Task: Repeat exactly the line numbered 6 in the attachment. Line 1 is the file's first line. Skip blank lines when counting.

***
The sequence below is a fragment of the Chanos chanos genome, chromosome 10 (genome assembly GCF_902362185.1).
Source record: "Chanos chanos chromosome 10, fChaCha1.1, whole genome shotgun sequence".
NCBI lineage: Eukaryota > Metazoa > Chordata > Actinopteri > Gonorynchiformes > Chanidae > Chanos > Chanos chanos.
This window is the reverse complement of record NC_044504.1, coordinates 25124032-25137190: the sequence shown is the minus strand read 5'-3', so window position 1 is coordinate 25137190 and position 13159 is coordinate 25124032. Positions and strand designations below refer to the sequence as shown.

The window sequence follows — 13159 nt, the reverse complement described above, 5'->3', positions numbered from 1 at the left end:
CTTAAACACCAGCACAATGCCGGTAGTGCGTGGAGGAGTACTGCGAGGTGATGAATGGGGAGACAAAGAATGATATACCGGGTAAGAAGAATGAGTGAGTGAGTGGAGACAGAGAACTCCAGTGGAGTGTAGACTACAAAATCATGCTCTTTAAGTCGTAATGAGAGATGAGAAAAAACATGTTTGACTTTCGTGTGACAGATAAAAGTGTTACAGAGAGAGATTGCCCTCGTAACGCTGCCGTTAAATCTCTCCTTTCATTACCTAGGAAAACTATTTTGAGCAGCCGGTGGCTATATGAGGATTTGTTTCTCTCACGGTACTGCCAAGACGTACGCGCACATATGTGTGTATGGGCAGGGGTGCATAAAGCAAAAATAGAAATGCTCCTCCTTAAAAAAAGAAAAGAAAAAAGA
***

CTTAAACACCAGCACAATGCCGGTAGTGCGTGGAGGAGTACTGCGAGGTGATGAATGGGGAGACAAAGAATGATATACCGGGTAAGAAGAATGAGTGAGTGAGTGGAGACAGAGAACTCCAGTGGAGTGTAGACTACAAAATCATGCTCTTTAAGTCGTAATGAGAGATGAGAAAAAACATGTTTGACTTTCGTGTGACAGATAAAAGTGTTACAGAGAGAGATTGCCCTCGTAACGCTGCCGTTAAATCTCTCCTTTCATTACCTAGGAAAACTATTTTGAGCAGCCGGTGGCTATATGAGGATTTGTTTCTCTCACGGTACTGCCAAGACGTACGCGCACATATGTGTGTATGGGCAGGGGTGCATAAAGCAAAAATAGAAATGCTCCTCCTTAAAAAAAGAAAAGAAAAAAGA